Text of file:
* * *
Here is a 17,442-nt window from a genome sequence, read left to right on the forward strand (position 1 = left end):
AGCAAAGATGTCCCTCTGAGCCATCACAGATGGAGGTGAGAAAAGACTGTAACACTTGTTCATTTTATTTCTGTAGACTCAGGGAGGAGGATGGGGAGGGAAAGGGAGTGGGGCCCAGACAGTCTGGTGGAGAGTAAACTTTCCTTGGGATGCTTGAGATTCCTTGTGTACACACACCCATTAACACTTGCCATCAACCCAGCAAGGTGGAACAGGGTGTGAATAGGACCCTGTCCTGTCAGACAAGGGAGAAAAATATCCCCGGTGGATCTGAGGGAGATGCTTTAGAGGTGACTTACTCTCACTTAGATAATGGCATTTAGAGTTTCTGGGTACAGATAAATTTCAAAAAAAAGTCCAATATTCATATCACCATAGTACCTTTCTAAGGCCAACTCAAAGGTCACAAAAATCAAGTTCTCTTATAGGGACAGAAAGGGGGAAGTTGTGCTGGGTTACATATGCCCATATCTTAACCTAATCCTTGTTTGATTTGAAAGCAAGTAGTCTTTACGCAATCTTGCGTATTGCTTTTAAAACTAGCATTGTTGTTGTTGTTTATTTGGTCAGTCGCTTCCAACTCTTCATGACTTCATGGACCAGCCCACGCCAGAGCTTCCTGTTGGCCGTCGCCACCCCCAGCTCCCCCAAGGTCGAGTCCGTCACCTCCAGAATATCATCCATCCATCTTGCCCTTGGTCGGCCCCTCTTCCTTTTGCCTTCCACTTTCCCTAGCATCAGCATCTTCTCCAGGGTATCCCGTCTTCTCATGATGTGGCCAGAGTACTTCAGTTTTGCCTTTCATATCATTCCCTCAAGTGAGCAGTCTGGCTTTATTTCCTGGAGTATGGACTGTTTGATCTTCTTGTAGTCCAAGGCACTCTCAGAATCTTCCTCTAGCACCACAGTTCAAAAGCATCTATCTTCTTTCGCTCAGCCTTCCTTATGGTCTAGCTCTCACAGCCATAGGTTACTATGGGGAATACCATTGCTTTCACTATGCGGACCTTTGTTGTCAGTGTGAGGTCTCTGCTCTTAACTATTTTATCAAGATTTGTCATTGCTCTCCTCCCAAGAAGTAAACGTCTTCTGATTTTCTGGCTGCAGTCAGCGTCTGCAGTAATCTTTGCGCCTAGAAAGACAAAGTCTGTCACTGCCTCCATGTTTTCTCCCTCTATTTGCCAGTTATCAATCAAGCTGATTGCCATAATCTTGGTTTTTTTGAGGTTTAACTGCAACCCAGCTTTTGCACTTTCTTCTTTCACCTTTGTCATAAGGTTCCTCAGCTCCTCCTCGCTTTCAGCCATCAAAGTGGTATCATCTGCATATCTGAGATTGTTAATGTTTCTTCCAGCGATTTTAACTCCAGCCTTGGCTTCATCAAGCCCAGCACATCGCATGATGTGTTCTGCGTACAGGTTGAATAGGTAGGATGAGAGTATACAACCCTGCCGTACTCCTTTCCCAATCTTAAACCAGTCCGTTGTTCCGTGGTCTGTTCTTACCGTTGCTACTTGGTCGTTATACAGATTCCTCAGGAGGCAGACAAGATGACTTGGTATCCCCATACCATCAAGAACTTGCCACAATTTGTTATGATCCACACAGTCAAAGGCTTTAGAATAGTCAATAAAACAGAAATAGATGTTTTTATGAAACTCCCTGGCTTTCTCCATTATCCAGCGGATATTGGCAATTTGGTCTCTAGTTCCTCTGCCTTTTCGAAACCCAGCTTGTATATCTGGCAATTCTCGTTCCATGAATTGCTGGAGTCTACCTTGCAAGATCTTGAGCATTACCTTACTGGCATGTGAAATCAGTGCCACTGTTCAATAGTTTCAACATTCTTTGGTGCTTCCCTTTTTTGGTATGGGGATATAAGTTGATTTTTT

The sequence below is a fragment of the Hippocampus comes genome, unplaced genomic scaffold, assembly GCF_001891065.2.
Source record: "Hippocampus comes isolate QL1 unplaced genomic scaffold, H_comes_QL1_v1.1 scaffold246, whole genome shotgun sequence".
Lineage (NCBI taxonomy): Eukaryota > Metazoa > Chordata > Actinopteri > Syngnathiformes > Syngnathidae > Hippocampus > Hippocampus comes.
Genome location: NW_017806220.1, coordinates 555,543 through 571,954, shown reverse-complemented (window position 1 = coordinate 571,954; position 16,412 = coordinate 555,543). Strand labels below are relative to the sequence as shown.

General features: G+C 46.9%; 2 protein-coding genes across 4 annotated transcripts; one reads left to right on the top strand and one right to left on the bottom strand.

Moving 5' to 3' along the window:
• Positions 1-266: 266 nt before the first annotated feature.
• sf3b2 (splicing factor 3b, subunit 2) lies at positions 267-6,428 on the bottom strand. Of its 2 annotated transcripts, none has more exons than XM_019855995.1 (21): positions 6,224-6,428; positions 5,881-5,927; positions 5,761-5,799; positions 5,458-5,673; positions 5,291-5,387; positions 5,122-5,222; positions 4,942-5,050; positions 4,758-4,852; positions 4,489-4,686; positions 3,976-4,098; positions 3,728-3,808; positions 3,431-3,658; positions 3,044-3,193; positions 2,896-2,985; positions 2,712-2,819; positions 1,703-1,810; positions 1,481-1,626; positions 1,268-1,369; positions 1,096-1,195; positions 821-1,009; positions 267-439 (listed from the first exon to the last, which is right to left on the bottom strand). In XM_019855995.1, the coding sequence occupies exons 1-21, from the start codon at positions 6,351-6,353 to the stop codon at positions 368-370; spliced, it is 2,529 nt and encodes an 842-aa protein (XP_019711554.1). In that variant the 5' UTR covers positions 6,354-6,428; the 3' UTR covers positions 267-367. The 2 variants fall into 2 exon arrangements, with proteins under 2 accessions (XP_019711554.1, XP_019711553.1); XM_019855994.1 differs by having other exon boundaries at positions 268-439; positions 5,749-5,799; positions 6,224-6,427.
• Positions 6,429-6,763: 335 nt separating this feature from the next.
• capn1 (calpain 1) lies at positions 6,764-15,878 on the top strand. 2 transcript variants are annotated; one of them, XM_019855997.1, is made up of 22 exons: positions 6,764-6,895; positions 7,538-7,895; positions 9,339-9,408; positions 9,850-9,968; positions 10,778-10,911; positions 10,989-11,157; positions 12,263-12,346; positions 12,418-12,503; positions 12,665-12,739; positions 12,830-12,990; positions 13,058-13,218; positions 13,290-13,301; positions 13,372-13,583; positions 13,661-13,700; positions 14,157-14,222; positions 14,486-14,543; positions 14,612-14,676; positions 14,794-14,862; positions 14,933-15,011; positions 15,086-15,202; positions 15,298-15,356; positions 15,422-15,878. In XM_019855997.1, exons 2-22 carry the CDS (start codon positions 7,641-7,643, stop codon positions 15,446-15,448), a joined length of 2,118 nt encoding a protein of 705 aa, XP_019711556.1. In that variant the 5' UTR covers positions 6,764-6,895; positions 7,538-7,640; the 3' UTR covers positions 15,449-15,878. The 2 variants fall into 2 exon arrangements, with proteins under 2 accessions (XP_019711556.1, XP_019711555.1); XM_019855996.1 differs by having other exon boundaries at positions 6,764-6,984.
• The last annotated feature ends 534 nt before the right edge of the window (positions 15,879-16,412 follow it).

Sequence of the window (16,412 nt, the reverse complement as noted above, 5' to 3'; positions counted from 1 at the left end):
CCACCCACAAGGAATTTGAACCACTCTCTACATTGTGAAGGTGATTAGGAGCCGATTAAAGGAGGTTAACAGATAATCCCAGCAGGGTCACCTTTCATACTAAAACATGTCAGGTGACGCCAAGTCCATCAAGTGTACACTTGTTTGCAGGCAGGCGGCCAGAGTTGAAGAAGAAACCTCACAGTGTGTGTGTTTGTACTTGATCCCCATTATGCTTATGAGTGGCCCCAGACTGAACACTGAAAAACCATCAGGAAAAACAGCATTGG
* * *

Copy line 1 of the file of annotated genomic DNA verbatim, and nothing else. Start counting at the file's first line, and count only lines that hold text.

Here is a 17,442-nt window from a genome sequence, read left to right on the forward strand (position 1 = left end):